The pits and the pendulum of time: As private mines take hold in South Wales, old ways resurface. Michael Prestage reports

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The Independent Online
AT THE END of a mile and a half of narrow tunnel, a solitary miner works at the coalface drilling, shovelling and tearing with his bare hands at the high quality anthracite that has made this part of South Wales famous.

He does not work for British Coal. If he is a member of the National Union of Mineworkers he is keeping it secret from company bosses. The methods and techniques he is using seem archaic. This is a privately owned pit: the future of coalmining.

In South Wales only one British Coal pit remains. Yet private licensed mines are enjoying a boom, with nearly 100 employing more than a thousand men. There is a rich seam of skilled British Coal labour for them to tap in the Valleys. After the 1984-85 miners' strike, there were 28 pits run by the old National Coal Board, employing 22,500. Tower Colliery, at Hirwaun, Mid Glamorgan, is the only one left. It employs 400.

Peter Hain, the Labour MP for Neath, has tabled an Early Day Motion in the Commons condemning the 'return of 19th-century working conditions to private licensed mines in my constituency'. His motion claims private mine owners are openly flouting employment law, contractual agreements with employees and cutting corners on health and safety provision.

The 28 former Coal Board miners working at Pentwyn, on the edge of the Black Mountains in West Glamorgan, see things rather differently. The work is hard, much harder than in a highly mechanised BC pit. But the rewards can be greater. The man shovelling at the coal face can earn more than pounds 500 a week - well above the pounds 210 basic rate for a face worker in a BC pit and a handsome sum in this part of Wales. However, he earns it the hard way, filling 50 metal tubs with three-quarters of a ton of coal each week, as well as clearing away the spoil. To add to the Dickensian feel, the laden trucks are pulled to the surface by pit ponies.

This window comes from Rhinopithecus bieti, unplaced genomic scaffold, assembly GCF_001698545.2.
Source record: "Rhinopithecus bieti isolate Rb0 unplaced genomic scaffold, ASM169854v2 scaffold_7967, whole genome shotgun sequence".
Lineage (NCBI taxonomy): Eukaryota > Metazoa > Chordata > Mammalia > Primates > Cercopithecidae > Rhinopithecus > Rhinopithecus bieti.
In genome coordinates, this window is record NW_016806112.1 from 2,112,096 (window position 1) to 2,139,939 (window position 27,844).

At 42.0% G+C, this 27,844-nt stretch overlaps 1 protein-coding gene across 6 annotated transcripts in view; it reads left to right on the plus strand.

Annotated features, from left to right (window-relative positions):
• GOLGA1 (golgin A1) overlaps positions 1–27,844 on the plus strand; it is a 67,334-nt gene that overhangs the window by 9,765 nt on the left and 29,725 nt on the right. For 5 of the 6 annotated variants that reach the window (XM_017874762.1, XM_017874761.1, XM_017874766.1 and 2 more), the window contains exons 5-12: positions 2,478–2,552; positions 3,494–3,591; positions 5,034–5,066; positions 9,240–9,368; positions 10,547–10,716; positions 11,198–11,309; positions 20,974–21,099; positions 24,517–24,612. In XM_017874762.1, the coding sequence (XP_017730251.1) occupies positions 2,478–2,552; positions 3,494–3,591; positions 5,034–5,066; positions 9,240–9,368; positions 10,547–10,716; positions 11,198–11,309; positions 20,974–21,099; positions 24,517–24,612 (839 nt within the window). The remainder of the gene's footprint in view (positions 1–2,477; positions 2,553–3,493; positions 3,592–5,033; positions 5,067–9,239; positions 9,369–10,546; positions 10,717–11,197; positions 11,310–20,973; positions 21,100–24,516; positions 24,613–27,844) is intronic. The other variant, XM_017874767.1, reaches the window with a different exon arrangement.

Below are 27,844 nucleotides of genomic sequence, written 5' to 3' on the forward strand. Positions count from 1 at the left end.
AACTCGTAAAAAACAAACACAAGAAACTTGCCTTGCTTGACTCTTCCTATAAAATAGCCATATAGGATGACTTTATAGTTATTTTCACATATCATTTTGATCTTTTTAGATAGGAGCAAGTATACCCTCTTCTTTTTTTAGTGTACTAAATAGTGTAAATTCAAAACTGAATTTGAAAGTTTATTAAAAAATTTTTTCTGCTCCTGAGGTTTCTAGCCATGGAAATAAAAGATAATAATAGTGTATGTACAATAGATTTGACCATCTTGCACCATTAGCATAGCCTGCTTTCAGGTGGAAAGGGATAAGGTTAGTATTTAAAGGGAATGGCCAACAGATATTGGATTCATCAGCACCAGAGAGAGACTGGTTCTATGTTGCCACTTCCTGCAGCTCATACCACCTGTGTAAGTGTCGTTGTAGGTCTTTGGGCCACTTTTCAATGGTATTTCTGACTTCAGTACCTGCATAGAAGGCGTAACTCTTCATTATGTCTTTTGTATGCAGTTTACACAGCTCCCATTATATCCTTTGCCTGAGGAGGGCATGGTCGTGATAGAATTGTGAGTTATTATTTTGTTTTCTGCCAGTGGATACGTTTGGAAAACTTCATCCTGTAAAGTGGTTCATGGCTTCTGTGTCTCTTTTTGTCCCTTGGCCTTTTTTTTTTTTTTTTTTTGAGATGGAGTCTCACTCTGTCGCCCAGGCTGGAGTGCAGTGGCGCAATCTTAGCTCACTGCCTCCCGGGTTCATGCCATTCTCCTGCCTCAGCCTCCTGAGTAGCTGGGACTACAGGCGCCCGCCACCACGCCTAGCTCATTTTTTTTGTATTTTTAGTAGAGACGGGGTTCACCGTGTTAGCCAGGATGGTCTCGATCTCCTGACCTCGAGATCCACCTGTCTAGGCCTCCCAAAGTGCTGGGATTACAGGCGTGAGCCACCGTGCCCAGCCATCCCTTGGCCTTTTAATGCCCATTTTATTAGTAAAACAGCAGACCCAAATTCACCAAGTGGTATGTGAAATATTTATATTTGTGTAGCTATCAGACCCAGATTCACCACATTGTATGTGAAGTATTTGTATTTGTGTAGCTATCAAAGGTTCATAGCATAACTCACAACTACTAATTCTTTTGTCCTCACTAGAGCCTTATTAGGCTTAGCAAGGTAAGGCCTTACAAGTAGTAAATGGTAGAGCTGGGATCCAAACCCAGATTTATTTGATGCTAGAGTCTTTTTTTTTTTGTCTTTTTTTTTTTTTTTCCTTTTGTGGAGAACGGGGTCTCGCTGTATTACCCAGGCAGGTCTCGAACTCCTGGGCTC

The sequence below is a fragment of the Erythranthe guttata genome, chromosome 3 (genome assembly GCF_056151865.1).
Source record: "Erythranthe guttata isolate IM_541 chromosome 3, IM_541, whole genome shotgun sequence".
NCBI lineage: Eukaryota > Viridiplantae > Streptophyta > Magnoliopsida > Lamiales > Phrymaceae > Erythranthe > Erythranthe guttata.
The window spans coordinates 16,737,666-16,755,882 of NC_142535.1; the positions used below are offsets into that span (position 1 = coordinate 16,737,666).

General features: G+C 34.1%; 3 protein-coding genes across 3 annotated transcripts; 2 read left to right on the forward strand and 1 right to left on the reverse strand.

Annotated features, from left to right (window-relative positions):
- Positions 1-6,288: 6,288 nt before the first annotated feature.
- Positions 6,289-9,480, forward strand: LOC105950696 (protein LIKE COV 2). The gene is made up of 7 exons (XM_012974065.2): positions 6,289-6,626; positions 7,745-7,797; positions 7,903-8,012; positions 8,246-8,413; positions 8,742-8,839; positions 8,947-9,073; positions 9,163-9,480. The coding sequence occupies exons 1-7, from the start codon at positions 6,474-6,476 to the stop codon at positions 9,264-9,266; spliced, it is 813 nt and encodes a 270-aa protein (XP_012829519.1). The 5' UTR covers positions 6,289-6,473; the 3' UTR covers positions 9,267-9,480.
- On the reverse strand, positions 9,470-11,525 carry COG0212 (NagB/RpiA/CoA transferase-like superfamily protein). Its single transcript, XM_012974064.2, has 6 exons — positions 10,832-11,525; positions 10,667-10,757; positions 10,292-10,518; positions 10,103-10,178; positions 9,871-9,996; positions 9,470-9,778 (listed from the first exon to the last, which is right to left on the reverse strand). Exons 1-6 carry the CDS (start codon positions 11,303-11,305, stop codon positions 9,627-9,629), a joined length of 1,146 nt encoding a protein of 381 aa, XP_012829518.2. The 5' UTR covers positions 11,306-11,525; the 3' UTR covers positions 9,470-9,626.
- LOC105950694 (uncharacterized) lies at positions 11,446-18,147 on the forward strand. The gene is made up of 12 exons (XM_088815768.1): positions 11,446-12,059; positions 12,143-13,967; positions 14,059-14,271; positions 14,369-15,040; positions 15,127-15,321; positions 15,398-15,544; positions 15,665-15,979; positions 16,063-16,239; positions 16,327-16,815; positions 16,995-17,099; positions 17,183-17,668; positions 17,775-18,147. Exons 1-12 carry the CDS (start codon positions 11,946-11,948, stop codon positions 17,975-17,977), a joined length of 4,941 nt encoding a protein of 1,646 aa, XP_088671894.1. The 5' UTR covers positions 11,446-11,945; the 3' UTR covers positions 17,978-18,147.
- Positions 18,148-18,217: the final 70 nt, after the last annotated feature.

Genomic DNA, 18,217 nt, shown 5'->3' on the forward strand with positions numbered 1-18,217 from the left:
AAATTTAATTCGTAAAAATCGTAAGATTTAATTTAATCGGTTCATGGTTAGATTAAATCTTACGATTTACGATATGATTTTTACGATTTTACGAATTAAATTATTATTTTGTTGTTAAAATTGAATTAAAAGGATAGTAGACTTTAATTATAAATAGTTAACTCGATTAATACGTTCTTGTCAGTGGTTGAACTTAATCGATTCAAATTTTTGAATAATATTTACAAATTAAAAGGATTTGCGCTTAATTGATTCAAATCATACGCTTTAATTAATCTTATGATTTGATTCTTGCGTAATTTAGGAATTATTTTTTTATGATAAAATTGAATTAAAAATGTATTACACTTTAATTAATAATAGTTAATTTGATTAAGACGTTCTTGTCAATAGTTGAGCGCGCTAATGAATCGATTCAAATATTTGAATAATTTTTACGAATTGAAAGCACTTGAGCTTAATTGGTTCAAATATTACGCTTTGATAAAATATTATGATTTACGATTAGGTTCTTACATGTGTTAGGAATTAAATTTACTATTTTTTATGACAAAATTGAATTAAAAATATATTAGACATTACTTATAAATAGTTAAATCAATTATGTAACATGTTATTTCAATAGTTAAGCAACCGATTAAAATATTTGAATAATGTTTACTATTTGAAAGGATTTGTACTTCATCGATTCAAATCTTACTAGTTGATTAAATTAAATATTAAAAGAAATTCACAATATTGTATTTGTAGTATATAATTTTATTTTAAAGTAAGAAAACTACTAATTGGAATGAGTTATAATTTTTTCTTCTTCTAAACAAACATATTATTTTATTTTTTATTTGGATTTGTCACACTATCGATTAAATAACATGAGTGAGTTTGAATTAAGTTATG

Rosemarie Griffiths, managing director of Welsh Dragon Limited, which owns two pits including Pentwyn, said old working methods were the only ones economically viable in small mines. An Australian with a background in the electronics industry, she was brought in by the company's new owners two years ago to save the business from collapse.

She said the health and safety record was good. And many of the antiquated restrictive practices inherited from the Coal Board had been swept away. 'If we get it right there is a future for coal, but we have to be competitive. Pentwyn is making money, and the jobs it creates are well paid, but the work is physical. Our mines are like corner shops compared to BC's superstores. We can't hope to run in the way they operate their mines.'

Her dispute with Peter Hain continues. She counters his claim about shortcuts being taken by citing improvements that have been made. Staff are all now consulted and all - from managing director to cleaner - will receive an equal share of a profit bonus scheme.

Working agreements have been abolished because, she believes, they have no place in a modern industry. British Coal gives seven rest days a year and has fixed holidays when pits close. Seven tons of concessionary coal a year are given to miners, even those with gas central heating. At Welsh Dragon all these perks have been abolished.

When 20 of her miners refused to work over Christmas, because it was traditionally a time when the pit closed, they were given warnings and then sacked. The NUM is backing six industrial tribunal cases. But there are now no union members in the company's mines.

Despite recent unrest, Les Thomas, deputy manager at Pentwyn, is enthusiastic about the future. 'Conditions are much better now than when I first went into private pits in the early 1970s. With the new company there have been a lot of changes very quickly, but they were needed. The men don't like changes, but they're not daft: if we had stayed as we were it would have closed.'

Welsh Dragon has also made clear its intention to bid for BC-owned Betws mine, three miles away, and there are other mines on Michael Heseltine's closure list that the company is interested in taking over and claims it has already secured financial backing from abroad.

A meeting is being arranged between Ms Griffiths and Tim Eggar, the coal minister, to discuss how the sale of pits will be handled. She believes that within five years BC will be completely privatised:'We have geared up for the opportunities that are about to arise.

It is an exciting time to be in the industry.'

Meanwhile, Mike Reynolds, lodge secretary at Betws and the NUM official responsible for licensed mines, is trying to persuade miners to join the union. If one man at a pit is a member, the NUM can send its engineers to carry out inspections. 'Safety costs money, and conditions in BC mines are far better than in the private sector. In licensed pits men must produce coal to earn money and shortcuts are taken,' he said.

(Photographs omitted)

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